Jewish Chronicle to Contribute Tricycle Theatre Ad Revenue to pro-Israel Campaign

The London theater refused to host the UK Jewish Film Festival unless it returned a modest donation from the Israeli embassy.

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Tricycle Theatre, London.
Tricycle Theatre, London.Credit: Max Warren

London's Tricycle Theatre has been taking it on the chin over its recent refusal to host the UK Jewish Film Festival unless the festival returned a modest donation from the Israeli embassy. Now Britain's Jewish Chronicle is joining in.

Editor Stephen Pollard writes: "For a number of years the JC has carried a small weekly advert from the Tricycle Theatre. … From this week, the JC will be donating all the revenue we receive from the Tricycle to the Friends of Israel Initiative, set up 'to counter the growing efforts to delegitimise the state of Israel and its right to live in peace within safe and defensible borders.' The Tricycle’s board will no doubt be delighted to know that its money will now be going, weekly via the JC, to support that important objective."

The Tricycle, which had hosted the film festival for eight years, told organizers on August 5 that because of Israel's "unhappy escalation" in Gaza, the festival would have to return the Israeli embassy's 1,400-British-pound ($2,338) donation or look for a new home. Festival organizers chose the latter option, turning down the Tricycle's offer to make up for the embassy's contribution.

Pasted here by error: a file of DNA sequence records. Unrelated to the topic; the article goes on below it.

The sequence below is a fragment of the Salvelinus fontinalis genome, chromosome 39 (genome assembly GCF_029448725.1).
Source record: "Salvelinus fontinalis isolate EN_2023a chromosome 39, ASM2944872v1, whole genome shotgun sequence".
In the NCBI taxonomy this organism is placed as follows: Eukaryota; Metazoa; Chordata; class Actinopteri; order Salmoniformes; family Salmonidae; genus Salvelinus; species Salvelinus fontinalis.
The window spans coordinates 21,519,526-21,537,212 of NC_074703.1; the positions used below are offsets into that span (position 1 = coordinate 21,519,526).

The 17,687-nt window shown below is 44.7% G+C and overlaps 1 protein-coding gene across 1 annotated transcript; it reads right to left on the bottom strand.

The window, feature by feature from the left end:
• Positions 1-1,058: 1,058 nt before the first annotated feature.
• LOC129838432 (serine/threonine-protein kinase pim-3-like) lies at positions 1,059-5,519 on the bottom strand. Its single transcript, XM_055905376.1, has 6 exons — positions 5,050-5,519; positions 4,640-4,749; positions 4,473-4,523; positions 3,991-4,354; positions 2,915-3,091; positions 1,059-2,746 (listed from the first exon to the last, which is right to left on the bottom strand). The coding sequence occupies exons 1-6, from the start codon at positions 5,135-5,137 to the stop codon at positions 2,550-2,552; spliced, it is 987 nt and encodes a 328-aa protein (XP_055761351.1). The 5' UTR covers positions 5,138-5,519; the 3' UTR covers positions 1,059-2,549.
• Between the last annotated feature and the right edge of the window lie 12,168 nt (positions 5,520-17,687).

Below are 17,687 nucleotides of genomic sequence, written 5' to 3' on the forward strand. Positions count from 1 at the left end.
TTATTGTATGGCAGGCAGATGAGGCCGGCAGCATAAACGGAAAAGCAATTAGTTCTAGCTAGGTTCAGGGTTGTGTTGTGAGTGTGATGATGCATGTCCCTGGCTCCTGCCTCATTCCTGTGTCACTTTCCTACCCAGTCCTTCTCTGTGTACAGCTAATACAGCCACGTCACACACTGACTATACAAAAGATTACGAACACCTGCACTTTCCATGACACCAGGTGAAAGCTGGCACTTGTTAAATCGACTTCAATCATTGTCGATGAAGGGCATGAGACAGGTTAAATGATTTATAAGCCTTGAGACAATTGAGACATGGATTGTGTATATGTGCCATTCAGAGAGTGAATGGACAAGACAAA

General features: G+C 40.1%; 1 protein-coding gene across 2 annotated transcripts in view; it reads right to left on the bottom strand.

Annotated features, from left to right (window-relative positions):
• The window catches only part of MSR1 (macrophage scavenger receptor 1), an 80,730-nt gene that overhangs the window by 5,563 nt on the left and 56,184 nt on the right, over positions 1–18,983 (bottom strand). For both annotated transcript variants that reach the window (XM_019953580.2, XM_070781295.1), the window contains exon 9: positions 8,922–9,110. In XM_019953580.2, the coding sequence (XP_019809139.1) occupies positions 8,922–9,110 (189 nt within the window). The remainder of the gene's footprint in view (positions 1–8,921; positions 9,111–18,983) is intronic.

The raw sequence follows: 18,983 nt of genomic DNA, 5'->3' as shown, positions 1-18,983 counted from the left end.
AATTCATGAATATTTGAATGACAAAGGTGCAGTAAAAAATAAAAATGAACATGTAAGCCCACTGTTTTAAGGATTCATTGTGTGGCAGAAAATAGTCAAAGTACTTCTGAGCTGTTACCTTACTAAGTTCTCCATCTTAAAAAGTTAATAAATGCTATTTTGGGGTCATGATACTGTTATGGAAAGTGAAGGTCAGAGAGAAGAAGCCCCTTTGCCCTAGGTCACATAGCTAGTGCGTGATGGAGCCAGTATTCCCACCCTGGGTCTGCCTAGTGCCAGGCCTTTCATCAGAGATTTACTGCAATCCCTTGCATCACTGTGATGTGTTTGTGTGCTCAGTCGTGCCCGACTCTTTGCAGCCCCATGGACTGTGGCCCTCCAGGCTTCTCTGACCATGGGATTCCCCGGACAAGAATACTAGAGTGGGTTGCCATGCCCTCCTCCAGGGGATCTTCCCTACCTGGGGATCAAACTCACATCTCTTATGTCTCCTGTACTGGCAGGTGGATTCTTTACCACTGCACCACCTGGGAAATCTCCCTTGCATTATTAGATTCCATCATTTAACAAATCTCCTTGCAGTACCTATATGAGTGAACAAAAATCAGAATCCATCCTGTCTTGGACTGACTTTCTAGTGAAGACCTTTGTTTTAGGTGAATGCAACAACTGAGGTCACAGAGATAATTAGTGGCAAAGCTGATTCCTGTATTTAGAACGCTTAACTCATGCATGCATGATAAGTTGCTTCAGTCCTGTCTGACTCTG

The theater's action was slammed pretty by leading Jewish communal organizations call the theater's move "shameful," and the left-leaning Guardian, which has been extremely critical of Israel's military attacks on Gaza, editorialized against the Tricycle's behavior.

"[T]he Israeli embassy in London," the Guardian wrote, "is not merely an outpost of the Netanyahu government. It also represents Israel itself, its society and its people. It was this connection with Israel as a country that UK Jewish Film refused to give up.

"Hard though it may be for others to understand, that reflects something crucial about contemporary Jewish identity: that most, not all, Jews feel bound up with Israel, even if that relationship is one of doubt and anxiety. To demand that Jews surrender that connection is to tell Jews how they might – and how they might not – live as Jews. Such demands have an ugly history. They are not the proper business of any public institution, least of all a state-subsidised theatre."

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